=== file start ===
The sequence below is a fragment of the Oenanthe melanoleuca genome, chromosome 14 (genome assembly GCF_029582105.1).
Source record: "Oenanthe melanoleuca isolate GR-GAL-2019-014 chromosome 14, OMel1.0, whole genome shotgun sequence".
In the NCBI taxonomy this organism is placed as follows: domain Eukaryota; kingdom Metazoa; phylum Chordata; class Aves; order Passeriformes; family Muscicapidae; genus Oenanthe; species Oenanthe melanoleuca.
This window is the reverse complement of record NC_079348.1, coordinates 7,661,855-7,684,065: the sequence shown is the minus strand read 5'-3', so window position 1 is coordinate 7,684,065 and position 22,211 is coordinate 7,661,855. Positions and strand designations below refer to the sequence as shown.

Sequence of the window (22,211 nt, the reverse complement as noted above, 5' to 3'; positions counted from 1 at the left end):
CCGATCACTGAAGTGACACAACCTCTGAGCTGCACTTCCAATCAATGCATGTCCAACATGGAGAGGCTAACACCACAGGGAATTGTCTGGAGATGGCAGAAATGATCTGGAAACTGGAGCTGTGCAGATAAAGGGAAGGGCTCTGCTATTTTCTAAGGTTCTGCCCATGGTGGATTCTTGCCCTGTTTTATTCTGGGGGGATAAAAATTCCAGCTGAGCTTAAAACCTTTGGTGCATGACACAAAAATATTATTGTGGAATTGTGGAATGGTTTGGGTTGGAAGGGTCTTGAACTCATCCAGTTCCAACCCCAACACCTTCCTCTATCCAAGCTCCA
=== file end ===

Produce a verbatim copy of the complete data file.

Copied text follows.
The sequence below is a fragment of the Oenanthe melanoleuca genome, chromosome 14 (genome assembly GCF_029582105.1).
Source record: "Oenanthe melanoleuca isolate GR-GAL-2019-014 chromosome 14, OMel1.0, whole genome shotgun sequence".
In the NCBI taxonomy this organism is placed as follows: domain Eukaryota; kingdom Metazoa; phylum Chordata; class Aves; order Passeriformes; family Muscicapidae; genus Oenanthe; species Oenanthe melanoleuca.
This window is the reverse complement of record NC_079348.1, coordinates 7,661,855-7,684,065: the sequence shown is the minus strand read 5'-3', so window position 1 is coordinate 7,684,065 and position 22,211 is coordinate 7,661,855. Positions and strand designations below refer to the sequence as shown.

Sequence of the window (22,211 nt, the reverse complement as noted above, 5' to 3'; positions counted from 1 at the left end):
CCGATCACTGAAGTGACACAACCTCTGAGCTGCACTTCCAATCAATGCATGTCCAACATGGAGAGGCTAACACCACAGGGAATTGTCTGGAGATGGCAGAAATGATCTGGAAACTGGAGCTGTGCAGATAAAGGGAAGGGCTCTGCTATTTTCTAAGGTTCTGCCCATGGTGGATTCTTGCCCTGTTTTATTCTGGGGGGATAAAAATTCCAGCTGAGCTTAAAACCTTTGGTGCATGACACAAAAATATTATTGTGGAATTGTGGAATGGTTTGGGTTGGAAGGGTCTTGAACTCATCCAGTTCCAACCCCAACACCTTCCTCTATCCAAGCTCCA